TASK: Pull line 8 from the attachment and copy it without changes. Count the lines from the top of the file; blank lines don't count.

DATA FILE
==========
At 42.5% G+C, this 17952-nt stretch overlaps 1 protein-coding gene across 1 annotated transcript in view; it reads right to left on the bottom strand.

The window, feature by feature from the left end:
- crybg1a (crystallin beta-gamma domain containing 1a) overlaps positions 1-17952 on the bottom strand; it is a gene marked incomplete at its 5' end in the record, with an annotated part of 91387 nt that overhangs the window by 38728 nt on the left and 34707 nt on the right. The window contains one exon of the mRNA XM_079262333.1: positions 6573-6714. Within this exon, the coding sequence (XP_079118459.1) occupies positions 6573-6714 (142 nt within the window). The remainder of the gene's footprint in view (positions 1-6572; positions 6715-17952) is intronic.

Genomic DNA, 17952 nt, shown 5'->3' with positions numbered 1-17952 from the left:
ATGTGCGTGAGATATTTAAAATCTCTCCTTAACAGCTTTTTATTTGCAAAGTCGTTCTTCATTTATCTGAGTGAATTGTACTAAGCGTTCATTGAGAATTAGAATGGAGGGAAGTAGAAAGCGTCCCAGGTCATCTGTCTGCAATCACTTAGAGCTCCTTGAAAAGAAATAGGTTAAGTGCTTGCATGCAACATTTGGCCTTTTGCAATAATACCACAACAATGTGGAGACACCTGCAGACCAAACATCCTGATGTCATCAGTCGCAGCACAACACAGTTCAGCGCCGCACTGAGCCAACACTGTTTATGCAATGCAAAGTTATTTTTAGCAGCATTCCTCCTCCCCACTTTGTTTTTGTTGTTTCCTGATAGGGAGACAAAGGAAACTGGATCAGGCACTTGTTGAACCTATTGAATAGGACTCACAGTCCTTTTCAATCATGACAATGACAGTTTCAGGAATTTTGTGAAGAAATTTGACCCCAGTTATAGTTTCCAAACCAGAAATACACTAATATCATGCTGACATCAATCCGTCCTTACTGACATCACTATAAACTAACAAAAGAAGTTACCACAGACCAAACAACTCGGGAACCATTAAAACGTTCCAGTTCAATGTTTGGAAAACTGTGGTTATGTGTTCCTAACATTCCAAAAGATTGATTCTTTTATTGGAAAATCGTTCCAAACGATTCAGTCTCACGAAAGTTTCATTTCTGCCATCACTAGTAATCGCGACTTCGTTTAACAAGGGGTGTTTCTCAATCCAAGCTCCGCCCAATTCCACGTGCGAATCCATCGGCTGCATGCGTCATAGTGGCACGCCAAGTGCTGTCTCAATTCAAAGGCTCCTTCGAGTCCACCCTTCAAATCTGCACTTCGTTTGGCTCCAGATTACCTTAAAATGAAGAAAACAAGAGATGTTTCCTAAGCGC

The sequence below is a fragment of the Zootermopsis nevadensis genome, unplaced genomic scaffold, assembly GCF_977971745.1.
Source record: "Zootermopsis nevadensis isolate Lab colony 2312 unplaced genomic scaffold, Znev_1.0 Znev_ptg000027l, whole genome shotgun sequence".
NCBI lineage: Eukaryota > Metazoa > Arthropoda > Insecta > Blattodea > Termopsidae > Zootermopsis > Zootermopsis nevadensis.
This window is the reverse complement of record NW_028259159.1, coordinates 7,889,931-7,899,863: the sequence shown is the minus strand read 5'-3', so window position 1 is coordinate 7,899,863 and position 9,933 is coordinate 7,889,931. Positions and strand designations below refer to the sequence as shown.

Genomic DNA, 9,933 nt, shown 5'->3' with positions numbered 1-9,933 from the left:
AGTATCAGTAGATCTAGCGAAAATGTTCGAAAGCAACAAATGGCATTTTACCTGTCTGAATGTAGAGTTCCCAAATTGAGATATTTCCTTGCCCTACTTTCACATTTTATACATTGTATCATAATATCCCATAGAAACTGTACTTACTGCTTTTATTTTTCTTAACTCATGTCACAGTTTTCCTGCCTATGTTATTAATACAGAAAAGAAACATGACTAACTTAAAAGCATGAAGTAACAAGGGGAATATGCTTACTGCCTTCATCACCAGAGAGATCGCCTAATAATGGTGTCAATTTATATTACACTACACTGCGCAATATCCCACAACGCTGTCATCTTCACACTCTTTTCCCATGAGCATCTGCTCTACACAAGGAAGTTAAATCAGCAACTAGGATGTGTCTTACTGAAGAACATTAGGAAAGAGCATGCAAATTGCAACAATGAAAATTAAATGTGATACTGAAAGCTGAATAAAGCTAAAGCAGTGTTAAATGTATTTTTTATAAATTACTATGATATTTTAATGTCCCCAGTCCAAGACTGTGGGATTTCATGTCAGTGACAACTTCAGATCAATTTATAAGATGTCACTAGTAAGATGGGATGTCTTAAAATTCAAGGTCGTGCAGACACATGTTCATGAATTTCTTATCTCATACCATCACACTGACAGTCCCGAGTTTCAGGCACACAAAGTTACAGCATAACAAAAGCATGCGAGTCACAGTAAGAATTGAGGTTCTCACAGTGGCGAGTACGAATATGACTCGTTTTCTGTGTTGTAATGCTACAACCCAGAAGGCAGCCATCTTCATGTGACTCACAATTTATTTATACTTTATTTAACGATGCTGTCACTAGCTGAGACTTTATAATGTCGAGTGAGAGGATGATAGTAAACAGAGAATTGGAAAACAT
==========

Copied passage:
NCBI lineage: Eukaryota > Metazoa > Arthropoda > Insecta > Blattodea > Termopsidae > Zootermopsis > Zootermopsis nevadensis.